Is there life on Mars? According to this passable sci-fi movie, yes there is and we are better off staying the hell away from it.
Sometimes I just crave a hit of science fiction, despite the quality. I didn’t have any high expectations for Life (even its bland title is hardly inspiring), so I was reasonably entertained despite its highly derivative nature.
The movie takes place onboard the International Space Station, whose crew discover the proof of extraterrestrial life in the soil samples from Mars: an inert single-cell organism. Following the usual human impulse of, what happens if I do this, they prod it into life and watch it grow. At first the creature, nicknamed Calvin, looks all delicate, translucent and enchanting, but quicker than you can say Alien meets Gravity, it turns hostile and the crew’s mission is no longer to study it, but to destroy it. It’s hardly a big spoiler to say that Calvin is much better at hunting down the humans than vice versa and the body count keeps rising.
To give the movie its due, the early scenes with Calvin are genuinely compelling and tense, and the first grisly death got a gagging reflex out of me mostly through its effective sound design. There’s something terrifying about sharing space with a small, fast, lethal creature you can’t track until it’s too late. Once Calvin munches on the crew and grows in size, it turns into a more generic squid-like alien, sadly not anywhere as effective or scary. I wished that it either stayed tiny or went to the other extreme and grown into a giant squid monster – this middle option didn’t cut it for me and the second half of the film is rather more lackluster as a result. There’s also a lot of typical clichéd scenes of characters in the dark cramped corridors slamming doors behind them and twists you can see from miles away.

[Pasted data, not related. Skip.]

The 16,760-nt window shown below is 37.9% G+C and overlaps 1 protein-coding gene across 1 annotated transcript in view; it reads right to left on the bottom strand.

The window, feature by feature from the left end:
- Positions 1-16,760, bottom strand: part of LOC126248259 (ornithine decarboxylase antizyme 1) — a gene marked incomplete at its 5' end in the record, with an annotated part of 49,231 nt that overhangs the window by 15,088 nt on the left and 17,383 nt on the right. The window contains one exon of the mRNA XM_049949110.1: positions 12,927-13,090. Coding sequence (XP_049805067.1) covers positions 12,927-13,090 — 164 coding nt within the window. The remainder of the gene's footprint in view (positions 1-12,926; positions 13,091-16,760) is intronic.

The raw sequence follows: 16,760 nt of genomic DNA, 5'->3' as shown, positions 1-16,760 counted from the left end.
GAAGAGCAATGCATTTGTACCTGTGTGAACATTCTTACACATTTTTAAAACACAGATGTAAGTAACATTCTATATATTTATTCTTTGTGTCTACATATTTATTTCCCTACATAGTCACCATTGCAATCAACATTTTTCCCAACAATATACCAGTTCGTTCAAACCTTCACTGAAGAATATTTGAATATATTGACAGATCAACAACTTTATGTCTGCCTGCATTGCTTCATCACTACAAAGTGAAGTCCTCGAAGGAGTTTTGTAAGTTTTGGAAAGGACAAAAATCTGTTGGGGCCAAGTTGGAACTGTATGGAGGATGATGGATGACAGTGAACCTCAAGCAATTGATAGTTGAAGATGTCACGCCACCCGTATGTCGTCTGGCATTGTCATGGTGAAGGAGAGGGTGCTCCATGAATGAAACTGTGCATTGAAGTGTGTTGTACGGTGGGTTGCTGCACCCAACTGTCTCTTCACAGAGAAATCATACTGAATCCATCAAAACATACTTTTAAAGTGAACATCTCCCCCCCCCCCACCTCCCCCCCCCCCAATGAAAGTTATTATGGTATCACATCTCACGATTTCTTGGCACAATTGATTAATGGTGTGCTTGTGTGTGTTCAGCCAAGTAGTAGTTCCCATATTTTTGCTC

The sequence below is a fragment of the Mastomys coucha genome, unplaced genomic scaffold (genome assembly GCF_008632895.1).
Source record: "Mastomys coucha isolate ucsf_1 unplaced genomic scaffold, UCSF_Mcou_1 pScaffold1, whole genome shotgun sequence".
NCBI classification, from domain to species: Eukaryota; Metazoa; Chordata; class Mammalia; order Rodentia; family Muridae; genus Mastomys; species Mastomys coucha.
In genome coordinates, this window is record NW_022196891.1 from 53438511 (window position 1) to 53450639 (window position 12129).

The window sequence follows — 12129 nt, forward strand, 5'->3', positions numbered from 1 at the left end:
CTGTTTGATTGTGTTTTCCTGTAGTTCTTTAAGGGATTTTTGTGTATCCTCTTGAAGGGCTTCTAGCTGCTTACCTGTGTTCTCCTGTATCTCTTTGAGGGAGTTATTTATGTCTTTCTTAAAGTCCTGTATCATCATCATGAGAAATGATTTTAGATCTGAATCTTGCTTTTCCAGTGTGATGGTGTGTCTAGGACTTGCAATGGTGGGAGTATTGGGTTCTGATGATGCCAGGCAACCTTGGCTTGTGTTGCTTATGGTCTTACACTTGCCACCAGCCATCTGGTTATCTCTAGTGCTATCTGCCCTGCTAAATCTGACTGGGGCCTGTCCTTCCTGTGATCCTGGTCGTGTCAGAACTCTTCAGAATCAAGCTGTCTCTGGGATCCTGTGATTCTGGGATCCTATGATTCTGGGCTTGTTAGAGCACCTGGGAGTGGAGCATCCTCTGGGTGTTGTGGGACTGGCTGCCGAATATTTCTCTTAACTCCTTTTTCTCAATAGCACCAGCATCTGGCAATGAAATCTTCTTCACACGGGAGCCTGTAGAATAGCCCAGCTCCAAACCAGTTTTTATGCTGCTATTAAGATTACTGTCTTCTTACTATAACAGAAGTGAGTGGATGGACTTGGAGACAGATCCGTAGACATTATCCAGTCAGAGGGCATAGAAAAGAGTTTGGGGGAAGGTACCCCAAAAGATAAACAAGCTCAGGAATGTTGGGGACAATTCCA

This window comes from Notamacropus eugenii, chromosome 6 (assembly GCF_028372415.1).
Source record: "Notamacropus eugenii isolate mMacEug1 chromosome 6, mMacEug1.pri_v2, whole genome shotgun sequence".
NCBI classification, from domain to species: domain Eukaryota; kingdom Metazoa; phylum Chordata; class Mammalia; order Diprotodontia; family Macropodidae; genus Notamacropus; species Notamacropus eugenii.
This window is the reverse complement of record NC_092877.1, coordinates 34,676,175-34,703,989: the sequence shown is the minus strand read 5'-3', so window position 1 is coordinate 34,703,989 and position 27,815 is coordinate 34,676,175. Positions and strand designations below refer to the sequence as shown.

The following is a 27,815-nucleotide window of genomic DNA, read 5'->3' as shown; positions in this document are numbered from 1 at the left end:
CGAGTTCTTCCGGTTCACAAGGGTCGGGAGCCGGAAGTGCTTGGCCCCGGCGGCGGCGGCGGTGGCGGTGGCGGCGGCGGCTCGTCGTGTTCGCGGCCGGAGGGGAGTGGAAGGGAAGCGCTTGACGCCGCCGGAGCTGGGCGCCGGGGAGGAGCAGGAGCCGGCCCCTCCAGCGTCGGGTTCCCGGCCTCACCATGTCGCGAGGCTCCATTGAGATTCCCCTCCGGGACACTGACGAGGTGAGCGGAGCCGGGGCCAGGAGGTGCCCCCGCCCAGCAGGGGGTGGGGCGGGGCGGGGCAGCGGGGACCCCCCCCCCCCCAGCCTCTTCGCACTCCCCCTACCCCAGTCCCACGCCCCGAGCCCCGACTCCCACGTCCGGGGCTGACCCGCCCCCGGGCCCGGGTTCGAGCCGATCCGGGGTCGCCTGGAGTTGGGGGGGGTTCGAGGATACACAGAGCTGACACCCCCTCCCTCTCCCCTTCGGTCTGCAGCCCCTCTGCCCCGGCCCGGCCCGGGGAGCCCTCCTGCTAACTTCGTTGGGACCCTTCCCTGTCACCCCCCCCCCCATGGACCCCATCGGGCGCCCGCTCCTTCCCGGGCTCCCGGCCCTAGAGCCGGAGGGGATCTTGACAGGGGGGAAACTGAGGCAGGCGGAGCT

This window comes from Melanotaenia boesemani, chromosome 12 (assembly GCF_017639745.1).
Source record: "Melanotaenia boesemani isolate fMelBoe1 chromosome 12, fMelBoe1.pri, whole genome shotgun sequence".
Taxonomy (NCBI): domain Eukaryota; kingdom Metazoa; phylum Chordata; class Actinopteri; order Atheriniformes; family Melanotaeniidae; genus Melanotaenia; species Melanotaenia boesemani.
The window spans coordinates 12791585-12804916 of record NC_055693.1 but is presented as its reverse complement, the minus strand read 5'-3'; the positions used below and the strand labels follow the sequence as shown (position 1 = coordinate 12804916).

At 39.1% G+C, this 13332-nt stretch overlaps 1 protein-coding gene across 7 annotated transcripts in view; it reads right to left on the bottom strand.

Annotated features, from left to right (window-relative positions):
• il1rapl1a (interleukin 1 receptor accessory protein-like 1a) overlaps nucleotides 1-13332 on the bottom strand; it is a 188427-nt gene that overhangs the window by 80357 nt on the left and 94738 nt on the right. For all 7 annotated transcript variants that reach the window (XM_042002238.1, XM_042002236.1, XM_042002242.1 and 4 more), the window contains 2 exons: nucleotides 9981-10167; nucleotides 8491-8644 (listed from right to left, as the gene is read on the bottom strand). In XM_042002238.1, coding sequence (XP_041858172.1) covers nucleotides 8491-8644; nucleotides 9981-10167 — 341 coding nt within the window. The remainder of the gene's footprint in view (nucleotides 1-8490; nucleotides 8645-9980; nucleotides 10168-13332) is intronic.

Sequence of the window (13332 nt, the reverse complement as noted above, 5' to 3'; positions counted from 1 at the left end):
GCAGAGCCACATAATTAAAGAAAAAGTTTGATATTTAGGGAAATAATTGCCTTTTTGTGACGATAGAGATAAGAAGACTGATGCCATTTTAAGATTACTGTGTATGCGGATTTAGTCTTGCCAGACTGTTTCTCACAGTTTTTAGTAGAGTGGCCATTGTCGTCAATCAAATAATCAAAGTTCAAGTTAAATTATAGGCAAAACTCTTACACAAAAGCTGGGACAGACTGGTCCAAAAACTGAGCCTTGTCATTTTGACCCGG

I’d expect this kind of movie to be populated by a bunch of nobody actors, so it was a bit strange to instead see people like Jake Gyllenhaal and Ryan Reynolds, but their familiar faces do a lot to lift thinly drawn characters. There’s an attempt to make the crew feel more well-rounded, with a few sombre reflective scenes sprinkled throughout, but they drag the movie down more than anything else. Life won’t win points for originality or memorable characters, but its zero gravity action and body horror make for a decent enough watch.